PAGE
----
Deer protein allergies are caused by an immune reaction. The immune system creates antibodies to the deer proteins, and reacts as it would to an invading disease agent by releasing histamines and white blood cells. Reactions can be mild (similar to hay fever) or severe (anaphylaxis, a condition that can cause death as the airway swells closed and the body goes into shock). To develop an allergy, you must be exposed to the deer. People who raise deer, hunt and butcher deer, or are otherwise in close contact with deer may become sensitive to deer proteins.
Dander is the most common exposure risk for allergies. Dander is the skin and fur routinely shed by animals. It can be inhaled during exposure to the animal or to anything that has been in contact with the animal. Inhaling dander causes symptoms similar to respiratory infection in an allergic person. Symptoms include runny nose, sneezing and coughing, sinus congestion, eye irritation, and general discomfort. It is extremely rare for a dander allergy to trigger anaphylactic shock.
Deer Fluids and Fur
Allergies to body fluids can be more serious than allergies to dander. These allergies are triggered by contact with fluids, especially saliva and musk, and sometimes urine and manure. Animals spread saliva and musk into their fur while grooming. Touching the animal's fur or hide causes an epidermal reaction, including itching, swelling and hives. Severe cases may include a rash with open welts or blisters. Respiratory symptoms can also occur. Anaphylaxis is rare.
Deer Serum Allergies
Deer protein allergies triggered by internal body fluids and meat are the most severe. In these allergies, proteins in the deer's blood and flesh cause an immune reaction. Ingesting these proteins can cause severe gastrointestinal distress, including flu-like symptoms, nausea and vomiting, general inflammation, hives, and respiratory distress. Anaphylactic shock is most likely with these allergies, as the proteins are distributed systemically throughout the body.
Fallow Deer and Horse Allergies
Cross-reactivity is when sensitisation to one protein causes an allergy to a related protein. Proteins from some species of deer cross-react in people who are allergic to various farm animals. Fallow deer (scientific name Dama dama) proteins cross-react with horse proteins. People who are allergic to horse dander or fluids are likely to have a reaction to fallow deer, even if they have never been exposed to this type of deer before.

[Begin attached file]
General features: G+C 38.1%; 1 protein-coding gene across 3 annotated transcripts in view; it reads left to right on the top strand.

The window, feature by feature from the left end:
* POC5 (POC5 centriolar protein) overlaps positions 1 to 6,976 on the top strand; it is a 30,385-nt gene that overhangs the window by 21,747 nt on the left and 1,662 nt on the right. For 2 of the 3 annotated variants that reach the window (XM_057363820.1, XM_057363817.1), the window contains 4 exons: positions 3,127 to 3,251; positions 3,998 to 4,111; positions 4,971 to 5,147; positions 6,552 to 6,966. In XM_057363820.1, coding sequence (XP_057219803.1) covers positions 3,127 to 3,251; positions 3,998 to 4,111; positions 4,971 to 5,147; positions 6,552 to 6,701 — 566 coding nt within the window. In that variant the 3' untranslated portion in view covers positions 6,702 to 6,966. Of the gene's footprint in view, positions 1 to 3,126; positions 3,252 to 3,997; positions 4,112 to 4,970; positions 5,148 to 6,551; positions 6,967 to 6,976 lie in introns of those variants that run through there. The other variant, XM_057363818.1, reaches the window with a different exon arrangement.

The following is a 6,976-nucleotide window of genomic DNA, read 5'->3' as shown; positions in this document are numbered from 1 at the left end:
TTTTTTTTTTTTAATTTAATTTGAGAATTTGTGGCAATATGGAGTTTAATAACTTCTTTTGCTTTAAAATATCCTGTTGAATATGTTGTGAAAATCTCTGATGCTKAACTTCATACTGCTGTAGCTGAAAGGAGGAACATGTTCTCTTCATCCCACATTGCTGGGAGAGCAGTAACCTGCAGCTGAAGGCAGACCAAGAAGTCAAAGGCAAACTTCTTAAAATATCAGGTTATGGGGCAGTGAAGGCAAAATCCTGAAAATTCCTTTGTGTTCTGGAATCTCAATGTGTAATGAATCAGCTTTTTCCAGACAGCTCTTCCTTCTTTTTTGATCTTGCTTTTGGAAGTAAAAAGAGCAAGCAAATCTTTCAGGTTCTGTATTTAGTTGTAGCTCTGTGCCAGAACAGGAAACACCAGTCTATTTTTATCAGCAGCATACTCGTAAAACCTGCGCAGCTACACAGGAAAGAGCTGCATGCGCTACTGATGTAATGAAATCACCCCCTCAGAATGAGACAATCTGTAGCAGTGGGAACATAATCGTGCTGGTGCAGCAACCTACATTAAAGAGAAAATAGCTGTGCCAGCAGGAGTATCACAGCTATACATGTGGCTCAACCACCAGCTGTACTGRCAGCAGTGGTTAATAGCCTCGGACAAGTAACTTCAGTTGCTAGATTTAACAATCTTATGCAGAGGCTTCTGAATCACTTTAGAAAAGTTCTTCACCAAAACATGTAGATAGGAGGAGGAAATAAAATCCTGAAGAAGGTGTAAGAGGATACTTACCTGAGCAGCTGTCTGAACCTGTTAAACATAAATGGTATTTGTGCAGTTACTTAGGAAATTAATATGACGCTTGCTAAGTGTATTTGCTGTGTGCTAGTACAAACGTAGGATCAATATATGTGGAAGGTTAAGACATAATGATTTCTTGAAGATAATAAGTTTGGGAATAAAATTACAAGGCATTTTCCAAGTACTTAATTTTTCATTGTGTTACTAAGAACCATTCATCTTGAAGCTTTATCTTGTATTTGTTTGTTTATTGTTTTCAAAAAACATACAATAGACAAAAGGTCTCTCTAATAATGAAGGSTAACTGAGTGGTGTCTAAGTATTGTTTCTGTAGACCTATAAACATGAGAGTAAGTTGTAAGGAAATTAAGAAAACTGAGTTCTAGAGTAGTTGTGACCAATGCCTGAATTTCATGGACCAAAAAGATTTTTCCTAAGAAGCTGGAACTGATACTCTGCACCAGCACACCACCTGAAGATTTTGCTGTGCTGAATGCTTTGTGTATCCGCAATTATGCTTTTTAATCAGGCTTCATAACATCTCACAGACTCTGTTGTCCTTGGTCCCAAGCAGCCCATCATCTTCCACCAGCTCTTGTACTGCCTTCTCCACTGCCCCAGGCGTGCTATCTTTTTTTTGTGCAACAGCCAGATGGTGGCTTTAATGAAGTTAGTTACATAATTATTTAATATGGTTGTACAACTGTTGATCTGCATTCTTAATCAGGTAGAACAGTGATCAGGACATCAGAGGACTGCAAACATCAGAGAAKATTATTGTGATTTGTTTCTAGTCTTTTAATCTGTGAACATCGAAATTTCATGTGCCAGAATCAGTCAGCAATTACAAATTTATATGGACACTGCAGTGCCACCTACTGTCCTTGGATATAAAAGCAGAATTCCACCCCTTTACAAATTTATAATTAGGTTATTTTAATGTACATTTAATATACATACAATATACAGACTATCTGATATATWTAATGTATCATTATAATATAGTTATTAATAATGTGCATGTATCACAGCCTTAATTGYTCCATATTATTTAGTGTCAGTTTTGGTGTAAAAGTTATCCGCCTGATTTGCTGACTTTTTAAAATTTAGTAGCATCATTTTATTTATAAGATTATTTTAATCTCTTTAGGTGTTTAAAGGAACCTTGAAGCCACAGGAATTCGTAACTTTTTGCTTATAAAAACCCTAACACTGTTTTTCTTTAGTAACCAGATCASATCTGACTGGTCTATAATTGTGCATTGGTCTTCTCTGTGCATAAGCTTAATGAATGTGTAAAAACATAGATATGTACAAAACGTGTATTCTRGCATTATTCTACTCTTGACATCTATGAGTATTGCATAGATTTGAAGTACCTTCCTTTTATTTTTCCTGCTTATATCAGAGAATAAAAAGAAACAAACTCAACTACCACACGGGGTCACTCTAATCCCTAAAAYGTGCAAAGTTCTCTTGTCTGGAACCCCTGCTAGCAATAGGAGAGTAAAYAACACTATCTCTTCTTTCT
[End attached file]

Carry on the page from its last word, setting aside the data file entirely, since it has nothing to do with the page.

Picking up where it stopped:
Roe Deer and Cattle Allergies
Roe deer proteins can cross-react with cattle proteins. People who are allergic to cattle dander, fluids or beef are likely to have an allergic reaction to roe deer (scientific name Capreolus capreolus), even on their very first exposure.
Deer Meat and Food Allergies
Allergies to any meat are rare, and allergies to deer meat (venison) are rare even for people allergic to other kinds of meat. Certain diseases cause sensitivity to many ingested proteins. People who are allergic to meat usually have coeliac disease (an autoimmune disease of the digestive tract) or eosinophilic esophagitis (a disease where the body's white blood cells attack the lining of the oesophagus). Other people with meat allergies are not allergic to the meat itself, but to proteins in pharmaceutical products that the animal was treated with. Most people with meat allergies are not allergic to venison.
Allergic reactions of the skin are treated by washing with soap and water, and applying aloe vera gel, rubbing alcohol or a prescription hydrocortisone cream. Antihistamines treat respiratory and epidermal reactions. Anaphylaxis requires epinephrine injection, antihistamines and immediate medical attention.
- ImmunoCap: Epidermal and Animal Protein Allergens
- InterScience: Clinical and Experimental Allergy: Characterization of Allergens From Deer: Cross-reactivity With Allergens From Cow Dander
- PubMed: Occupational Respiratory Allergy to Roe Deer
- Alton Thygerson, Ed. D., et al.; "First Aid, CPR, and AED"; 2007